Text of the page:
Looking for ways to sell more? You’ve come to the right place!
Many senior executives in sales and marketing don’t know who their buyers are, and don’t know how to position a selling conversation. They often think of the transaction as a “cost” rather than an “investment.”
So, let’s explore this and discover how to sell more.
Sell More by Understanding Who Your Buyers Are
To better understand your buyers, start by considering their “buyer persona”. A buyer persona is a way to categorize and organize your buyers. Think of a buyer persona as a representation of the person or group of people most likely to be interested in your product.
Using a buyer persona template will allow your sales and marketing teams to be more effective by understanding more about your buyers.
It will also help your organization to learn more about different types of buyers. Each type has a different personality. The more specific your team gets, the more marketing can target your collateral, including blogs.
Plus, when you utilize buyer personas, your sales and marketing teams will be able to use this information to sell more.
Sell More by Naming a Problem to Solve a Problem
A problem named is a problem solved.
Many buyers can’t readily define their problems. They need help doing this. They need to determine the magnitude of their problems and the impact to their organizations by not solving them.
You can sell more by solving these problems.
Marketing can approach problem solving at a strategic level by publishing case studies and success stories. People love hearing stories. The listener is able to paint a picture in his or her mind about the solution.
A salesperson can sell more by telling third party success stories in person. A story has three simple parts:
- What the (similar) problem was that the other party experienced
- How your company solved that problem
- What the tangible benefit was to the other party
“We worked with a company similar to yours, where their problem was not getting enough ROI on sales training. We implemented the CFS Sales Growth Program. Within 30 days of launch, this organization gained a three-fold increase in new sales. They also recognized a 400% return on the investment they made in the sales training program.”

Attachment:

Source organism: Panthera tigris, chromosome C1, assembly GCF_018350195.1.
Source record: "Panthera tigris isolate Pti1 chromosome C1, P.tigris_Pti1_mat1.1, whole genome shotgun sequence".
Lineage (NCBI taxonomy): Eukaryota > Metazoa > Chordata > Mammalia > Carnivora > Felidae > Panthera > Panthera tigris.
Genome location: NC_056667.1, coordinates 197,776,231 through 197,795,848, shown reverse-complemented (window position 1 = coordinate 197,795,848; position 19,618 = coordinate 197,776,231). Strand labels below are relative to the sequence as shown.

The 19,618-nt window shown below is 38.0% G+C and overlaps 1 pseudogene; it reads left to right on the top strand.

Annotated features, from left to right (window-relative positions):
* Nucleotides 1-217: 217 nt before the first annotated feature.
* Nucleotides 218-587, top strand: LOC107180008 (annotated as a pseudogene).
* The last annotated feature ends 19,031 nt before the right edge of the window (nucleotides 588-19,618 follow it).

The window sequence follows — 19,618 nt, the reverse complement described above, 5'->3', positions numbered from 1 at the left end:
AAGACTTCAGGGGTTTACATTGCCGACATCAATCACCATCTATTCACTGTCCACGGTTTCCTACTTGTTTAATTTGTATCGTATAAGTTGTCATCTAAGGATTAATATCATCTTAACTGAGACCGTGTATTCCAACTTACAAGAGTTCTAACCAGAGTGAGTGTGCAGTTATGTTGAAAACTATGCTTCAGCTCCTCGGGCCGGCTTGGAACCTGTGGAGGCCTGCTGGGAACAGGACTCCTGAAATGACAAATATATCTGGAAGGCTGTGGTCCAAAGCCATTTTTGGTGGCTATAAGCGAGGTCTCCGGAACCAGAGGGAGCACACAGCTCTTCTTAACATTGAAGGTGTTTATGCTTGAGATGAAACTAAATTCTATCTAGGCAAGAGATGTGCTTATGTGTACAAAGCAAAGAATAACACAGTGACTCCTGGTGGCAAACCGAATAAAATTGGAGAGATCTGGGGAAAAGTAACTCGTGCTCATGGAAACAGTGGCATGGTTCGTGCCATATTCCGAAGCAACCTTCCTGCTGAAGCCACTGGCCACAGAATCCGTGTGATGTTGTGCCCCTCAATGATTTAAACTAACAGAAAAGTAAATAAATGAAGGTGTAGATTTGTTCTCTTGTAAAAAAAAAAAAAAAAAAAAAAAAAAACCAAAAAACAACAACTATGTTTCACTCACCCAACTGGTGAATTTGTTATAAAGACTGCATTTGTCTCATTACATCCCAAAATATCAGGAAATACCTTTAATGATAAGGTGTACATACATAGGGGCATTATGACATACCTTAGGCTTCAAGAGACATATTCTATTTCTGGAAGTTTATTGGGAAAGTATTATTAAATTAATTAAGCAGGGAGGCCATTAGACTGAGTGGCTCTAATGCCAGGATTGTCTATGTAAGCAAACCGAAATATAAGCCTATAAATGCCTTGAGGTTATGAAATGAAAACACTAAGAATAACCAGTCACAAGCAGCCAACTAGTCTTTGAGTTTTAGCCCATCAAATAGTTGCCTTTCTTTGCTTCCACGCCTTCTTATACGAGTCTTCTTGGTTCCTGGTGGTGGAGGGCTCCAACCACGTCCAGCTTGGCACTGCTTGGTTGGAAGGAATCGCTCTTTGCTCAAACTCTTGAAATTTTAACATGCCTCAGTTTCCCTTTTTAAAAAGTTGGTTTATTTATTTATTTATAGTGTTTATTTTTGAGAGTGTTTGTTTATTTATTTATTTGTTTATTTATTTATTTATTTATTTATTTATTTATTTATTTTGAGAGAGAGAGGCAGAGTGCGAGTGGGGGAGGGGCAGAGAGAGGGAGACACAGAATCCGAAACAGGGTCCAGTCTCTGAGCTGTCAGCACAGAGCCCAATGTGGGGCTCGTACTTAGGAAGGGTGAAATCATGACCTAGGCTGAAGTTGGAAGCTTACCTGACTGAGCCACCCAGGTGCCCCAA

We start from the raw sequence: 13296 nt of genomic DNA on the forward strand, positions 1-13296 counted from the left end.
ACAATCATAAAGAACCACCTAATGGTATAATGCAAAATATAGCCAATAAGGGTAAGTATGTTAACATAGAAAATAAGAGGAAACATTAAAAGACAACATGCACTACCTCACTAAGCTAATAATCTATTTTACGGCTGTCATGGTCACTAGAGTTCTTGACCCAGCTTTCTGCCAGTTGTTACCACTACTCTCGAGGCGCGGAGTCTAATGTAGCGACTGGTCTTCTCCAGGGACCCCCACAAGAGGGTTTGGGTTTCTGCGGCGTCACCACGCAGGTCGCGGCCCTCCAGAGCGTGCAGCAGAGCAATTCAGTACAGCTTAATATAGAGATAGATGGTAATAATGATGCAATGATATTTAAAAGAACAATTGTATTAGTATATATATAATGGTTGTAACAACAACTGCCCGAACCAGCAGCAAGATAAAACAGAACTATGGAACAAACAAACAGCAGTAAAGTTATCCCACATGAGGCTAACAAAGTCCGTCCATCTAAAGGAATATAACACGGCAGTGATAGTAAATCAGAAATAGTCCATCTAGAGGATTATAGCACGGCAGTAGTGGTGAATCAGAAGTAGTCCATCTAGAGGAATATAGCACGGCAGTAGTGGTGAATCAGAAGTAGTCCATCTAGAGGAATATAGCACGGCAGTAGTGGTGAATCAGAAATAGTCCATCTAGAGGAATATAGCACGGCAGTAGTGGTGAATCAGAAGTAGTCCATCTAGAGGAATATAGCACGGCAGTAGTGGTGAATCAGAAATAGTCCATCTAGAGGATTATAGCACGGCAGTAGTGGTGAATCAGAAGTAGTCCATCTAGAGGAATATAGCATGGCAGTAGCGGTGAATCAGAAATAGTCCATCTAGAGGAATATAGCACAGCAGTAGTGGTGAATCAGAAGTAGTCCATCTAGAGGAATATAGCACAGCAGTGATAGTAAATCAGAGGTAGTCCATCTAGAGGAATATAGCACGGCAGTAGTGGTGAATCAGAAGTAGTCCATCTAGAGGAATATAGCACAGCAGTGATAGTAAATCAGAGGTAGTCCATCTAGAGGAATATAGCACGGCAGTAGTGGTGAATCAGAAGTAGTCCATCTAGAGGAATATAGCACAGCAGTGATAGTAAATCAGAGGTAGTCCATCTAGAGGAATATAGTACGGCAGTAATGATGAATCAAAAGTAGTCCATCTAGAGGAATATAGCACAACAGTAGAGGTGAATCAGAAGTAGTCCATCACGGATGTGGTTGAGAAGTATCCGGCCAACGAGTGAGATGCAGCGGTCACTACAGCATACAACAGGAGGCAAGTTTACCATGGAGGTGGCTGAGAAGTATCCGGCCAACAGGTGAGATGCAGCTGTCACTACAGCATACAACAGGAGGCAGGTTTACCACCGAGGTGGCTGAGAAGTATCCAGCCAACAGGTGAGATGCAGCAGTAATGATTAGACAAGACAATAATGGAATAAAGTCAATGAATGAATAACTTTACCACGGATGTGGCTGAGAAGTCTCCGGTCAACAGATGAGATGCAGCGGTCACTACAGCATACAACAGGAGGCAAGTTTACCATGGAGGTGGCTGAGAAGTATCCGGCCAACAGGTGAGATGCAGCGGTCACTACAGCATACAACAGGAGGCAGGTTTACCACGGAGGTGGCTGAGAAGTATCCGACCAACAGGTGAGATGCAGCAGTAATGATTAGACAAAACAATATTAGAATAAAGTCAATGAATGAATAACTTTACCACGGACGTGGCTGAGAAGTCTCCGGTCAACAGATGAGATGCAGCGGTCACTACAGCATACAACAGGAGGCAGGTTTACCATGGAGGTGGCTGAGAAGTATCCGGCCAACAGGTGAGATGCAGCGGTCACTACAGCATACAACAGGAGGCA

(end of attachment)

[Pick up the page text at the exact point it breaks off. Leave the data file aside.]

Sell More by Connecting Customers Emotionally to Concerns
How often have you identified the perfect solution to a buyer’s significant problem at the best price?
At the same time, how often did you fail to get the deal?
Chances are they didn’t buy because they didn’t connect to it. They couldn’t see how your solution could work.
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Practice Active Listening
To get your prospect to connect with their problems you must take your buyer on a journey of discovery.
Do this using active listening. This is asking open-ended questions, designed to help your buyer deepen their understanding of their problem.
One example includes, “can you tell me more?” This question gets the active listening dialog started.
Other questions might include:
- “What have you done to solve the problem?”
- “What hasn’t worked, and why?”
- “What do you wish had gone differently?”
Lastly, ask a more personal question, like “how does not solving this problem impact you at a personal level?”
This last question allows your buyer to connect to the problem at an emotional level. You will always sell more when buyers invest more of their personal skin in the game.
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Sell More by Converting the Conversation from Cost to Investment
Marketing can help sales sell more by developing a return on investment formula. If the formula makes sense, the buyer will see it right away. They will see that by investing $100K into a project with you, it results in recouping $200K in losses. Another example is gaining $300K in new profit by investing $150K in a program with your organization.
We call this an investment conversation.
A cost conversation in contrast has a negative connotation for the buyer. They are losing $150K of their budget to develop a new training program if they can’t measure the return on investment.
Give Them a Mission
Solving a big enough problem will give you and your buyer a mission. After your buyer has gotten clear on the magnitude and impact of the problem under discussion, they will decide if they are willing to invest time, resources, and budget to solve this problem. They will also decide what role you and your organization will play.
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